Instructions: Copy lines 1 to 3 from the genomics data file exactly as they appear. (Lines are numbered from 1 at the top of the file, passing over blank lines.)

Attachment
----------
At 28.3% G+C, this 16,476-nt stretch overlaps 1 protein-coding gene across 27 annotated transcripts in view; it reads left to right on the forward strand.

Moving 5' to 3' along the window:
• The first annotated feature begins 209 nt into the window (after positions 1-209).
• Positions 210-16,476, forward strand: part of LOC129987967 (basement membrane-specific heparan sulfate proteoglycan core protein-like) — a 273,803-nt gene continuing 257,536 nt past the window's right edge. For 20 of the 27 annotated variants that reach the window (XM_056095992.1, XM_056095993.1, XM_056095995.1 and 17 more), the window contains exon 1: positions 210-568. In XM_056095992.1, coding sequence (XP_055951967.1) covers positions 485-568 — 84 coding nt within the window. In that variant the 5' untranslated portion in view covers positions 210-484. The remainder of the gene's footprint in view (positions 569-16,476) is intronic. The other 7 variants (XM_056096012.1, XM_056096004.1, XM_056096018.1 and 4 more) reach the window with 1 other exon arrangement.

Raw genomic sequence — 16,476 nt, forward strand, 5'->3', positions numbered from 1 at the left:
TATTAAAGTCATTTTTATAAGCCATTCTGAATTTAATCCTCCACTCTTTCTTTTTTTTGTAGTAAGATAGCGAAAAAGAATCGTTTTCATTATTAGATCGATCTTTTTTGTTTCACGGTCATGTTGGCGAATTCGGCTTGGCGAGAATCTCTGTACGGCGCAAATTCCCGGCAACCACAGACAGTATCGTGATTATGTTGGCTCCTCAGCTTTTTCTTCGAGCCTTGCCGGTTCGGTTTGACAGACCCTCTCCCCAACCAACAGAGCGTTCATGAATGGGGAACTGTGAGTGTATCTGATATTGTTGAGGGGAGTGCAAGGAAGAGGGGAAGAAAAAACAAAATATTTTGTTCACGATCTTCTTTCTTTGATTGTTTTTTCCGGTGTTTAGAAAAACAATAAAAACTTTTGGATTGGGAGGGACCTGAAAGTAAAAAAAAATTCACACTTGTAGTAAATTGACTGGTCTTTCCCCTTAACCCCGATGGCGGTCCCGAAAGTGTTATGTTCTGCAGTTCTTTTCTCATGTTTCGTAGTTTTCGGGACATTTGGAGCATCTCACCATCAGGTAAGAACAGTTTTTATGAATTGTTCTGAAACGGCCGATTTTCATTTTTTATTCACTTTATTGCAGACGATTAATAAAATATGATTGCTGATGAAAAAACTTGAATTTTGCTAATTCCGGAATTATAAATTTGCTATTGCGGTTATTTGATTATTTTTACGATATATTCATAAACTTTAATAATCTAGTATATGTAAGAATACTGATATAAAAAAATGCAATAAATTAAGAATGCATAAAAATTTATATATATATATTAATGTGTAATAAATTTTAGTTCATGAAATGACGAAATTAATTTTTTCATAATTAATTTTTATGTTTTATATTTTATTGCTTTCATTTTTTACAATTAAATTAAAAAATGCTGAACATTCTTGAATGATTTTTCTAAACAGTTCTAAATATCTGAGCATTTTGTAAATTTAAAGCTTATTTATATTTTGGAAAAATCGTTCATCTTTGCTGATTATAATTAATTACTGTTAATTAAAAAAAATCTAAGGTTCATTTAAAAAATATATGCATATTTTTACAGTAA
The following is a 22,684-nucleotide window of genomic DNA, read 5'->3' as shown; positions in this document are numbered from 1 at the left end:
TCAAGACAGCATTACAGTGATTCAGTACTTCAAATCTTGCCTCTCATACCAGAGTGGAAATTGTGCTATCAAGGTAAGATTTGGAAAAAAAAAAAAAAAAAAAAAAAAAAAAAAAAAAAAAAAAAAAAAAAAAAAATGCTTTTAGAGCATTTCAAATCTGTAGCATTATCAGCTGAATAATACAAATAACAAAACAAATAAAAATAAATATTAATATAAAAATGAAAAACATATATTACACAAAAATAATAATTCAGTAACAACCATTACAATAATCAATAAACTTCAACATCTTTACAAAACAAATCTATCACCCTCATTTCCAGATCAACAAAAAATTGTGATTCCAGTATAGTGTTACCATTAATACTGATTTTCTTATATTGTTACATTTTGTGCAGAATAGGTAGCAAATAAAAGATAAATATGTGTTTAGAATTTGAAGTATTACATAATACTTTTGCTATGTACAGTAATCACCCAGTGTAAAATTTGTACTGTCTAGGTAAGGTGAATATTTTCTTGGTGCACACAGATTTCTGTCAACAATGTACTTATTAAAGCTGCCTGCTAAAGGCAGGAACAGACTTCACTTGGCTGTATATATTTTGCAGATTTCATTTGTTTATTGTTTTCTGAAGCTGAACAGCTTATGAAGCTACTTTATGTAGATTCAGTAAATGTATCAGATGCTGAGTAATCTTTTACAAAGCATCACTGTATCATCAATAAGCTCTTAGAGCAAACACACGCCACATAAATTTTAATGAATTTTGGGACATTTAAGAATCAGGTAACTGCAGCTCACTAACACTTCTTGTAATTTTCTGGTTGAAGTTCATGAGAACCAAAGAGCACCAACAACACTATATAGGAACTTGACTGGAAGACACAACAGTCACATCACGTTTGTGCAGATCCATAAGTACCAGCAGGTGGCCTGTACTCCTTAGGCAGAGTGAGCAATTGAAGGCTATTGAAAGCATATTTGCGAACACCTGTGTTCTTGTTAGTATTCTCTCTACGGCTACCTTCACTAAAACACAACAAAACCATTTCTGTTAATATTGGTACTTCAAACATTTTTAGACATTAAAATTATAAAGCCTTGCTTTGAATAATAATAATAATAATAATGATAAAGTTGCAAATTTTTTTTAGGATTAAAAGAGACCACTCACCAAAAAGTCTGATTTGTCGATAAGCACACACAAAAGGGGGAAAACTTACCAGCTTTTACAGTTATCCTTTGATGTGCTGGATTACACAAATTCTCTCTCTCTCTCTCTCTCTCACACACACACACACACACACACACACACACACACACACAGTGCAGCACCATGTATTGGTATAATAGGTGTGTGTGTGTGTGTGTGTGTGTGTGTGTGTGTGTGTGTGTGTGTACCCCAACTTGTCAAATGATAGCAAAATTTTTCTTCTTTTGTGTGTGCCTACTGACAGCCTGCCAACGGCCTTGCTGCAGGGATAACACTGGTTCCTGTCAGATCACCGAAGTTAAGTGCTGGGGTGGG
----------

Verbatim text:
At 28.3% G+C, this 16,476-nt stretch overlaps 1 protein-coding gene across 27 annotated transcripts in view; it reads left to right on the forward strand.

Moving 5' to 3' along the window:
• The first annotated feature begins 209 nt into the window (after positions 1-209).